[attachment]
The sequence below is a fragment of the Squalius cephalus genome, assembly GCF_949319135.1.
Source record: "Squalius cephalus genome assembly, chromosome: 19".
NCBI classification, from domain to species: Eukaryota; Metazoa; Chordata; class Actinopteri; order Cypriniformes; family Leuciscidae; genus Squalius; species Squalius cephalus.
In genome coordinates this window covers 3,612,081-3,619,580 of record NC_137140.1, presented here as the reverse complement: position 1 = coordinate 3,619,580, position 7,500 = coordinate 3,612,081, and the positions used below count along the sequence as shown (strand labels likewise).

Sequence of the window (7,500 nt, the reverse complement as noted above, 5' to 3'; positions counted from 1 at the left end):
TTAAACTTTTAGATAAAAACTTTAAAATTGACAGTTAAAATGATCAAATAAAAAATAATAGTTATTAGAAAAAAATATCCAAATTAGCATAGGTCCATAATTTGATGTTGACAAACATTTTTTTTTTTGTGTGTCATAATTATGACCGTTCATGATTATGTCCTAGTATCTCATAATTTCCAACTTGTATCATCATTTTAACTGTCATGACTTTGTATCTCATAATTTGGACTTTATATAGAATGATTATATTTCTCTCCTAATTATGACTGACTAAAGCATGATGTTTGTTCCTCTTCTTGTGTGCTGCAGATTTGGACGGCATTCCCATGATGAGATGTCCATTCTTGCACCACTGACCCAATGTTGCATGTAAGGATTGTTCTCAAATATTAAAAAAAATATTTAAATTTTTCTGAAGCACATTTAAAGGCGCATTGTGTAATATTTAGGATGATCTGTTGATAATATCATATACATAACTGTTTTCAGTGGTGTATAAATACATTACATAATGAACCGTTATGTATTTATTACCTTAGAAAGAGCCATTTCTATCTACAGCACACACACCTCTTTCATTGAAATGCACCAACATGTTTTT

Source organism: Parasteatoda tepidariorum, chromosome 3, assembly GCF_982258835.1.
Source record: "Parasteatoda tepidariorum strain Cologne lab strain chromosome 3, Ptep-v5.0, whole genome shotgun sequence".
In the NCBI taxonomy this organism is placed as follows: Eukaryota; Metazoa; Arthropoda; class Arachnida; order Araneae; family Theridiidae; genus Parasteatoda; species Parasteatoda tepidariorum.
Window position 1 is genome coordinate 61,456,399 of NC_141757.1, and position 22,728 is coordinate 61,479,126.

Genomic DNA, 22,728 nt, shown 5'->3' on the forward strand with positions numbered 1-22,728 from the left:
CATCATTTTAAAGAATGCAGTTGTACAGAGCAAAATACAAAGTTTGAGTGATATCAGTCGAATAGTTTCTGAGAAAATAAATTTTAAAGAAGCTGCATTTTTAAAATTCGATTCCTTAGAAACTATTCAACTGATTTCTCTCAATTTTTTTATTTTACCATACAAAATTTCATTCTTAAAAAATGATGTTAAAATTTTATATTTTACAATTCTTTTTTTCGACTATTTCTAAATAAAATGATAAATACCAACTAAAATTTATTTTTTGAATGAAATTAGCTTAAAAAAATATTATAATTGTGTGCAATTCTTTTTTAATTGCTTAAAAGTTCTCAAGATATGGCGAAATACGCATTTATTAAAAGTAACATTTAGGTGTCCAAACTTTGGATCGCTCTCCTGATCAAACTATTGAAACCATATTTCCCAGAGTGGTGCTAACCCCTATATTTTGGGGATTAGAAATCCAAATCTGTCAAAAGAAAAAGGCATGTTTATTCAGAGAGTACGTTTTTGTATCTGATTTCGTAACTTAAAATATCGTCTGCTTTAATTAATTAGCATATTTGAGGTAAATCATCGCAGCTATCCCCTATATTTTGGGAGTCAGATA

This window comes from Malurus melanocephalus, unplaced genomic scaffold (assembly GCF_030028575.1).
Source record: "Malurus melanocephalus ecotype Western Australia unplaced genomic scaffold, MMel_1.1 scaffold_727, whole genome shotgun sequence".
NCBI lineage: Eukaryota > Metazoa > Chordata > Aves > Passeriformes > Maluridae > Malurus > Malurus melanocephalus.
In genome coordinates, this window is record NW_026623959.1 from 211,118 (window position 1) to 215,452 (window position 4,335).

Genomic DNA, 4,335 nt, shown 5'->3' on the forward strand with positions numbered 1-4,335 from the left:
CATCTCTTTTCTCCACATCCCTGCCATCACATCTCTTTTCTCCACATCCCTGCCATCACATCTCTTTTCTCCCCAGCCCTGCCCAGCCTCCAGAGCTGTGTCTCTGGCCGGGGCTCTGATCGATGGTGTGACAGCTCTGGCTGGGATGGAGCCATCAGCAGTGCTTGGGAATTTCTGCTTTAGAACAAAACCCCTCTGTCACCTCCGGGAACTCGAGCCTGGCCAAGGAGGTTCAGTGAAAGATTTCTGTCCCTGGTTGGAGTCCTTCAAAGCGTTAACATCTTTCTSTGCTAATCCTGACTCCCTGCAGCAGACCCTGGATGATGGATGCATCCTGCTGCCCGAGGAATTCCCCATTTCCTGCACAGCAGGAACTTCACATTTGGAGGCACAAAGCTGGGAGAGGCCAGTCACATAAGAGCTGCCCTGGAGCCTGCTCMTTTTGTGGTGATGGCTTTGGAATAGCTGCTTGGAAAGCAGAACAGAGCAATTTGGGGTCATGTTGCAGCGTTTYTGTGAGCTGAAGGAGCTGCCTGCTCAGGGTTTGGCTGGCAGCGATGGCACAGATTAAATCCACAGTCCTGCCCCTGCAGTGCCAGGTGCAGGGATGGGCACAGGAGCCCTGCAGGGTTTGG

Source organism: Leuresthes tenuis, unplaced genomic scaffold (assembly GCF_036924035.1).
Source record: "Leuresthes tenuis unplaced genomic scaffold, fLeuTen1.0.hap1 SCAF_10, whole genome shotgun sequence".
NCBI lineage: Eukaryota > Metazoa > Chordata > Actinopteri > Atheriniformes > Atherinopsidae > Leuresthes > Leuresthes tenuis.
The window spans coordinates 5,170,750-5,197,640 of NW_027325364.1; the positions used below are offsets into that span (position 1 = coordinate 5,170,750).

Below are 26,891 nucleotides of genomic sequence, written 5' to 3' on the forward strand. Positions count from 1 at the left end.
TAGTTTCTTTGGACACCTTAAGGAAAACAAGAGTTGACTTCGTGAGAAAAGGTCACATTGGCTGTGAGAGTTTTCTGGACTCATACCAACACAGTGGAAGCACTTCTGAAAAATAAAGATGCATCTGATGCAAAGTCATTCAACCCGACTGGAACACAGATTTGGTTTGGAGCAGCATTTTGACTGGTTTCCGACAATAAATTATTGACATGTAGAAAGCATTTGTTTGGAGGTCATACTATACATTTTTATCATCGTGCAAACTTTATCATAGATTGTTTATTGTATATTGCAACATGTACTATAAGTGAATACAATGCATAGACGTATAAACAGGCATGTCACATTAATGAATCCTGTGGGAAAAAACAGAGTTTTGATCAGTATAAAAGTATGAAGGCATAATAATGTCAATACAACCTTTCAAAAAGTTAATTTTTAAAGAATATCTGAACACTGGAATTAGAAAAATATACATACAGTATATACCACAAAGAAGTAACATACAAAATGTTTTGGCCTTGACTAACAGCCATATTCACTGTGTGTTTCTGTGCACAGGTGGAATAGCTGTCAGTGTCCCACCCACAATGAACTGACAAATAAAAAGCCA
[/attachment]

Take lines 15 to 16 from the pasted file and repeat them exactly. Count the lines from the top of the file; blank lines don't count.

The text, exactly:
NCBI lineage: Eukaryota > Metazoa > Chordata > Aves > Passeriformes > Maluridae > Malurus > Malurus melanocephalus.
In genome coordinates, this window is record NW_026623959.1 from 211,118 (window position 1) to 215,452 (window position 4,335).